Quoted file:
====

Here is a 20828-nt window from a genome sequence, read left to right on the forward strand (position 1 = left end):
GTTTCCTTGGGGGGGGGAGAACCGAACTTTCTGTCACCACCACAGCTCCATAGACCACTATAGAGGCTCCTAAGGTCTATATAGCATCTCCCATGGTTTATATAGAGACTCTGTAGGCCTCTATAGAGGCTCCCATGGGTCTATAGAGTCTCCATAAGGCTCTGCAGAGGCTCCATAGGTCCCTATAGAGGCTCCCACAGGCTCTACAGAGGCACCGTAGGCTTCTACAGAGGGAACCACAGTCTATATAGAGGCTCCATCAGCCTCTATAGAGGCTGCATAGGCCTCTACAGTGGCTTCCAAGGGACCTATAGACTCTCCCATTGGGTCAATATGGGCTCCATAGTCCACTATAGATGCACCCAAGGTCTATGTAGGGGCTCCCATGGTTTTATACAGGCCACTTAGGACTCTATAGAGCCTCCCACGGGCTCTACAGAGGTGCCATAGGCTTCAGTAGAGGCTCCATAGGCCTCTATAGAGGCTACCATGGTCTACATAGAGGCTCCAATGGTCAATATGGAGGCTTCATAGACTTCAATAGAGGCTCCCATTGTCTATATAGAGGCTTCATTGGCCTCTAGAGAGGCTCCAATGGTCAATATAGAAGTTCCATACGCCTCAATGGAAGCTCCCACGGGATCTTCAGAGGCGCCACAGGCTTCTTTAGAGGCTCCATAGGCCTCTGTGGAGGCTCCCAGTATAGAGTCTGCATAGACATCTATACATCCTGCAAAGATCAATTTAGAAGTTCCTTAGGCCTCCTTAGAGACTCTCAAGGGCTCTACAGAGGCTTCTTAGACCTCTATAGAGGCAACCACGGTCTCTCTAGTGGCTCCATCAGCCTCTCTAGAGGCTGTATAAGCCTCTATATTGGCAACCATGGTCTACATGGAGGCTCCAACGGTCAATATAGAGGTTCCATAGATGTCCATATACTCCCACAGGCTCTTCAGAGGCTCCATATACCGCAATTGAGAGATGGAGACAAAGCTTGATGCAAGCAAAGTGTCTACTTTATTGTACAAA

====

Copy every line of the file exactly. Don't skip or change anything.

Here is a 20828-nt window from a genome sequence, read left to right on the forward strand (position 1 = left end):
GTTTCCTTGGGGGGGGGAGAACCGAACTTTCTGTCACCACCACAGCTCCATAGACCACTATAGAGGCTCCTAAGGTCTATATAGCATCTCCCATGGTTTATATAGAGACTCTGTAGGCCTCTATAGAGGCTCCCATGGGTCTATAGAGTCTCCATAAGGCTCTGCAGAGGCTCCATAGGTCCCTATAGAGGCTCCCACAGGCTCTACAGAGGCACCGTAGGCTTCTACAGAGGGAACCACAGTCTATATAGAGGCTCCATCAGCCTCTATAGAGGCTGCATAGGCCTCTACAGTGGCTTCCAAGGGACCTATAGACTCTCCCATTGGGTCAATATGGGCTCCATAGTCCACTATAGATGCACCCAAGGTCTATGTAGGGGCTCCCATGGTTTTATACAGGCCACTTAGGACTCTATAGAGCCTCCCACGGGCTCTACAGAGGTGCCATAGGCTTCAGTAGAGGCTCCATAGGCCTCTATAGAGGCTACCATGGTCTACATAGAGGCTCCAATGGTCAATATGGAGGCTTCATAGACTTCAATAGAGGCTCCCATTGTCTATATAGAGGCTTCATTGGCCTCTAGAGAGGCTCCAATGGTCAATATAGAAGTTCCATACGCCTCAATGGAAGCTCCCACGGGATCTTCAGAGGCGCCACAGGCTTCTTTAGAGGCTCCATAGGCCTCTGTGGAGGCTCCCAGTATAGAGTCTGCATAGACATCTATACATCCTGCAAAGATCAATTTAGAAGTTCCTTAGGCCTCCTTAGAGACTCTCAAGGGCTCTACAGAGGCTTCTTAGACCTCTATAGAGGCAACCACGGTCTCTCTAGTGGCTCCATCAGCCTCTCTAGAGGCTGTATAAGCCTCTATATTGGCAACCATGGTCTACATGGAGGCTCCAACGGTCAATATAGAGGTTCCATAGATGTCCATATACTCCCACAGGCTCTTCAGAGGCTCCATATACCGCAATTGAGAGATGGAGACAAAGCTTGATGCAAGCAAAGTGTCTACTTTATTGTACAAA